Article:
After casting and solidification, Al-cast cylinder heads undergo a sequence of heat treatments to achieve high temperature high mechanical resistance. This sequence comprises solution heat treatment, quenching and artificial aging. During quenching to room temperature, it comes to the formation of internal stresses due to temperature gradients within the complex geometrical structure of the cylinder heads. These internal stresses affect machine components, provoking distortion and reducing permanent strength. However, during aging, these internal stresses decrease again, i.e. they relax. For the production of cylinder heads, it is essential to quantify and describe the process of relaxation to achieve the required performance during service.
Tensile relaxation tests are carried out on a Gleeble® 3800 using a self-designed specimen geometry, suitable for the machine’s resistive heating method. The specimens are artificially aged in the Gleeble machine at different aging temperatures after applying different starting stresses that simulate the quenched situation. The conditions of the samples before testing goes from solid solution up to different degrees of ageing. Then, the specimens are heated up to test-temperature followed by loading at the test stress keeping the strain constant. The relaxation of the applied stress is then recorded for 10h. Plastic strain and plastic strain rates are calculated as a function of the processing parameters and microstructure. To identify the precipitation kinetics during this time, Vickers micro hardness measurements, Differential Scanning Calorimetry (DSC), as well as Scanning Electron Microscopy (SEM) are conducted on heat treated samples in different conditions.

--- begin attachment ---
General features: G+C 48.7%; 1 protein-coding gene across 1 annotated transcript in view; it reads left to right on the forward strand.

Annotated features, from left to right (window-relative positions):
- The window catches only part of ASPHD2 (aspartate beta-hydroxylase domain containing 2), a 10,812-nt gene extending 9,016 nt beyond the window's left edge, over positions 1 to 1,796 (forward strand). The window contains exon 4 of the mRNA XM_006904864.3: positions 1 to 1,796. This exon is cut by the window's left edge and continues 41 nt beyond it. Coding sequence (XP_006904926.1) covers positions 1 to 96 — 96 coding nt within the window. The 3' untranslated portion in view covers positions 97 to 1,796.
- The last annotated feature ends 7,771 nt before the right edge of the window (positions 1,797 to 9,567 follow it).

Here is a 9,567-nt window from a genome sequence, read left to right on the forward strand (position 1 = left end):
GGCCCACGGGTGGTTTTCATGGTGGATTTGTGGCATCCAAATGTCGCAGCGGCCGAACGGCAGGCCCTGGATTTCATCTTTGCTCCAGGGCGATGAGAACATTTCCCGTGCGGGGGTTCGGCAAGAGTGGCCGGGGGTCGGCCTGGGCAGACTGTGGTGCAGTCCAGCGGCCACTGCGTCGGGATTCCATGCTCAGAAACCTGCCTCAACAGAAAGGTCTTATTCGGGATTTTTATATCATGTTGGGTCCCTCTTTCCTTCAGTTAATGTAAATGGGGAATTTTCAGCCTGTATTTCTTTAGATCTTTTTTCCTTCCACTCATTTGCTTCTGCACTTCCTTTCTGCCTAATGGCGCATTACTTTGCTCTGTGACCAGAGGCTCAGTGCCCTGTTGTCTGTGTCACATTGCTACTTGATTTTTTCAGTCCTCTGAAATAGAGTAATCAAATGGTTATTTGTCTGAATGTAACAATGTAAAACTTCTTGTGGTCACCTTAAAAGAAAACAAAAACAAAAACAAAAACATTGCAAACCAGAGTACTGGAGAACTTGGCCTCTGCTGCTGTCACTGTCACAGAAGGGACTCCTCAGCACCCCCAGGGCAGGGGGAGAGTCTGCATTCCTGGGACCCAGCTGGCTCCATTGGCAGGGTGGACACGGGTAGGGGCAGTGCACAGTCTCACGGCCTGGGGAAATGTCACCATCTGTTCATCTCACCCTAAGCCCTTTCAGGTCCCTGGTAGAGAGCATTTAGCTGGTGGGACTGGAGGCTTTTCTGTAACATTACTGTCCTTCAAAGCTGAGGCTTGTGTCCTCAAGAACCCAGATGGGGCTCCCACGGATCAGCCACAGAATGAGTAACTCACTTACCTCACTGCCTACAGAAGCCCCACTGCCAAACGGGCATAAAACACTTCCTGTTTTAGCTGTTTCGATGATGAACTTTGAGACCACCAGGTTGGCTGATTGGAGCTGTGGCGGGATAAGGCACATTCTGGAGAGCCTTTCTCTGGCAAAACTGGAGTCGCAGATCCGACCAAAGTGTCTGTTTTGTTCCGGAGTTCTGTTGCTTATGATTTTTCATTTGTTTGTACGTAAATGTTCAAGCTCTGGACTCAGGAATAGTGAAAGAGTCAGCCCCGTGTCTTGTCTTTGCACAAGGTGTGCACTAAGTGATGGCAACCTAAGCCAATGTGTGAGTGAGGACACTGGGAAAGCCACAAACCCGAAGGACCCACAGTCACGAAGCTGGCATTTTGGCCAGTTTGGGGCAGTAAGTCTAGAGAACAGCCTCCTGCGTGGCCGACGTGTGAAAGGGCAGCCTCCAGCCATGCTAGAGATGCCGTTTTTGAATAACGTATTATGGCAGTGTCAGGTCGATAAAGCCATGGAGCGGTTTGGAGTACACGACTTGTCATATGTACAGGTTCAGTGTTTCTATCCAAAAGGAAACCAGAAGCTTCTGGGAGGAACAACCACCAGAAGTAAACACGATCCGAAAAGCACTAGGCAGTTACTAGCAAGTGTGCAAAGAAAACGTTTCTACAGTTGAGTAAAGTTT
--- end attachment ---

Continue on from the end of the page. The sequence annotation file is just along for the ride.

The results show that more than 50% of the total stress-relaxation decreases already within the first 500s. In all experiments it is observed that at a certain point a change in the relaxation rate happens. The relaxation process is dependent not only on the test temperature and the amount of applied stress, but also on the precipitation state. Two parallel effects, which influence the relaxation behaviour were found: a) the simultaneous precipitation strengthening of the material during relaxation, and b) a change in the volume due to Si containing precipitates that produce an additional strain.